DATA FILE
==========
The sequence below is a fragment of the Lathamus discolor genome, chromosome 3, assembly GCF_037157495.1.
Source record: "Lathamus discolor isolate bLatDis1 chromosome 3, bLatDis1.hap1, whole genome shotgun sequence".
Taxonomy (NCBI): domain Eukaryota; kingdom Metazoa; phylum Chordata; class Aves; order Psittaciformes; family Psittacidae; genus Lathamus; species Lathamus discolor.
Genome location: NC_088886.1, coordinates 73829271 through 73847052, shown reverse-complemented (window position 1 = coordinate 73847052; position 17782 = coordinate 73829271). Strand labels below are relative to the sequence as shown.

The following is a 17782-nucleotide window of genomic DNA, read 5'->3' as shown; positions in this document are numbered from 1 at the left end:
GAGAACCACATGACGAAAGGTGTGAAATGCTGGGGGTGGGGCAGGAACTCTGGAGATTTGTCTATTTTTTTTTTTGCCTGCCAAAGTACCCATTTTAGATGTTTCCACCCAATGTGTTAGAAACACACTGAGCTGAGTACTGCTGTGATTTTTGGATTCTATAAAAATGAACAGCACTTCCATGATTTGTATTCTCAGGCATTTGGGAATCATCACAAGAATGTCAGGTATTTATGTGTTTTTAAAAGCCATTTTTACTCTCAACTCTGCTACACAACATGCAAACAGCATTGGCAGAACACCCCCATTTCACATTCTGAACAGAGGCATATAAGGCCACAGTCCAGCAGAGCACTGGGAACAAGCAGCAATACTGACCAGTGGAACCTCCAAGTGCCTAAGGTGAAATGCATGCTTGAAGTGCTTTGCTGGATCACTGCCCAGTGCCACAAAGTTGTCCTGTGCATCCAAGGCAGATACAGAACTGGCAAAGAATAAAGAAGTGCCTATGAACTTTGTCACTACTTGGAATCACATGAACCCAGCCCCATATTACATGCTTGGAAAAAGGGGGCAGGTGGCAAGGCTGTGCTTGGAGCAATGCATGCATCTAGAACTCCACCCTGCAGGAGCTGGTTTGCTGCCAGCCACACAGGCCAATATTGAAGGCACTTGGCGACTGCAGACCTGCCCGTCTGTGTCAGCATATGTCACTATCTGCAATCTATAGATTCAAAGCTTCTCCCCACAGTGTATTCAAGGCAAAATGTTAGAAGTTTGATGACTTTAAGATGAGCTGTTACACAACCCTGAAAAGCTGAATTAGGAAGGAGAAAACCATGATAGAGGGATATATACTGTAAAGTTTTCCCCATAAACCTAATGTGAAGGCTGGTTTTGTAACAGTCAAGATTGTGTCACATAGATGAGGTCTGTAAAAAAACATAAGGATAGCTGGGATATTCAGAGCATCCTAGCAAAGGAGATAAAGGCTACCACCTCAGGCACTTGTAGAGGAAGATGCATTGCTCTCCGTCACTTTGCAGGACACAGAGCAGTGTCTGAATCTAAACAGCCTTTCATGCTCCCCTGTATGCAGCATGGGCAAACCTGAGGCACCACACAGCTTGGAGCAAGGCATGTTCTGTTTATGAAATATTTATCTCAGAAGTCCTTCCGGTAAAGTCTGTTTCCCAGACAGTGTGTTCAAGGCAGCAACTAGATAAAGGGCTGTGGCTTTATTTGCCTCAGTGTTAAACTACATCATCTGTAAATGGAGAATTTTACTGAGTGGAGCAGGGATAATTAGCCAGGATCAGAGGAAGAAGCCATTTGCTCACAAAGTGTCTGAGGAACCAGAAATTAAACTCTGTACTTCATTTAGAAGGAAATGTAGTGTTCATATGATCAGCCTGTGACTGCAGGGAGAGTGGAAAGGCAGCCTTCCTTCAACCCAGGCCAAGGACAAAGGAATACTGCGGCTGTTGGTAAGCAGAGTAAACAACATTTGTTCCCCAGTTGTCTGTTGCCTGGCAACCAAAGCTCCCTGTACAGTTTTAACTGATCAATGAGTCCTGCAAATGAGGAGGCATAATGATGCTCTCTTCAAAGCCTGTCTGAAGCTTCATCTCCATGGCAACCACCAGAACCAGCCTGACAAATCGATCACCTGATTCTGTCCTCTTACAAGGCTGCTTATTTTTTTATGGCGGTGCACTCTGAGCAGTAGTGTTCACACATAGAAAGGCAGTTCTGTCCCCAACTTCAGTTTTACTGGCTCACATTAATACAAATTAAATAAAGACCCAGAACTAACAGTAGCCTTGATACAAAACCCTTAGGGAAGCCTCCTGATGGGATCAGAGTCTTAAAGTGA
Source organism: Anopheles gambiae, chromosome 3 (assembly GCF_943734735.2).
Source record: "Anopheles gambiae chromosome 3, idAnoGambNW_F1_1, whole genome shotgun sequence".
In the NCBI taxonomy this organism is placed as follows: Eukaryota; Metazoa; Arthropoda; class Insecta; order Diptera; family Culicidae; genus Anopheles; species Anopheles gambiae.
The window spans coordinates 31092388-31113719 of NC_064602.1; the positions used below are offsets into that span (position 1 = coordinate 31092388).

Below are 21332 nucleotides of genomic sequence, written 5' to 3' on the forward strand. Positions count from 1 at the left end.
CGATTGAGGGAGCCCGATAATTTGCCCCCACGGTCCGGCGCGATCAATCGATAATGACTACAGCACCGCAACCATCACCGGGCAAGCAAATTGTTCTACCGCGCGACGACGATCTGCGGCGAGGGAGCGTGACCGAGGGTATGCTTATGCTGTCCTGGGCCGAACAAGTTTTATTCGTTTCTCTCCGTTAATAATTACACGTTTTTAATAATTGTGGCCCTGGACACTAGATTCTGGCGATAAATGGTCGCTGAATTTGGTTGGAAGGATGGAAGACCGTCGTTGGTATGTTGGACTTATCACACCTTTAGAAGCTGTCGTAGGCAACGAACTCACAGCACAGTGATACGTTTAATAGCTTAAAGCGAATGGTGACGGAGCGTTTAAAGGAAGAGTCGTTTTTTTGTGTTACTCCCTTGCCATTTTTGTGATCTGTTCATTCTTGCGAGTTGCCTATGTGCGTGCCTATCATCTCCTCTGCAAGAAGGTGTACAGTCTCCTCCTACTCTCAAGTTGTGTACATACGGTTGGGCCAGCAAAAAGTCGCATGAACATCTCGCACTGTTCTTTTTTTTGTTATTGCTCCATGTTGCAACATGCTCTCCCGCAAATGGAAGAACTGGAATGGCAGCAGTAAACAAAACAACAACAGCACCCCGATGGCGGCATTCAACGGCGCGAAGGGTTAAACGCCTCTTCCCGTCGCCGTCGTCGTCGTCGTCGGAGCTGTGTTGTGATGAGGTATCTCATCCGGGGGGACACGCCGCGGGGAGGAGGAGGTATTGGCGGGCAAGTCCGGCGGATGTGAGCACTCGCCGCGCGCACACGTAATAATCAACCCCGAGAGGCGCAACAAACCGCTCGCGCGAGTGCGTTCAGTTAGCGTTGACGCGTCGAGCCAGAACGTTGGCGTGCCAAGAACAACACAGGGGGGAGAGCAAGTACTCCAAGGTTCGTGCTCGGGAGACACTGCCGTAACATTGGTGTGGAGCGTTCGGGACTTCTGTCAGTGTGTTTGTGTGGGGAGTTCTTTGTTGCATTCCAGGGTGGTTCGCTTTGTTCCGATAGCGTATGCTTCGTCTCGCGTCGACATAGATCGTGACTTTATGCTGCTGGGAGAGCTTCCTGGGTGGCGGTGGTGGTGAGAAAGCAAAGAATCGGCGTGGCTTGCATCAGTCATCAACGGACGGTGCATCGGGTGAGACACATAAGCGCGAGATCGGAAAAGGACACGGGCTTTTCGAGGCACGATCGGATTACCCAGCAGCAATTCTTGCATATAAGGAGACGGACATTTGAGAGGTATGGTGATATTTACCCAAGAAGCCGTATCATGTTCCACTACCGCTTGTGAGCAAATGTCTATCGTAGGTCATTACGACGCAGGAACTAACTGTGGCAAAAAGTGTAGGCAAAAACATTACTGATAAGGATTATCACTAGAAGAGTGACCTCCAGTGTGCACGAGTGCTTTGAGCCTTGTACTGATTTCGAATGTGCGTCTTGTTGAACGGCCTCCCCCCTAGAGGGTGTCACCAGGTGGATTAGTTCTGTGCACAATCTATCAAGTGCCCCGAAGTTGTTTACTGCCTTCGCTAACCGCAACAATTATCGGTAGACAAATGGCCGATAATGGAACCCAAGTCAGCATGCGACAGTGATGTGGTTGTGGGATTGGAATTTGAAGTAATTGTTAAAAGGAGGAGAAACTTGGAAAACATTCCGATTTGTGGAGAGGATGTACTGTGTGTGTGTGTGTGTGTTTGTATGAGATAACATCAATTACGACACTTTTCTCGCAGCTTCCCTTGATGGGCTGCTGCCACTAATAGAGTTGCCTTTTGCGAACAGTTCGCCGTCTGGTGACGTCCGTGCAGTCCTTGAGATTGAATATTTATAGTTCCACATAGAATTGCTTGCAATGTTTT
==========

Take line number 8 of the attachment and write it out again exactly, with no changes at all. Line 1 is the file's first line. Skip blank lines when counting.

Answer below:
Source record: "Anopheles gambiae chromosome 3, idAnoGambNW_F1_1, whole genome shotgun sequence".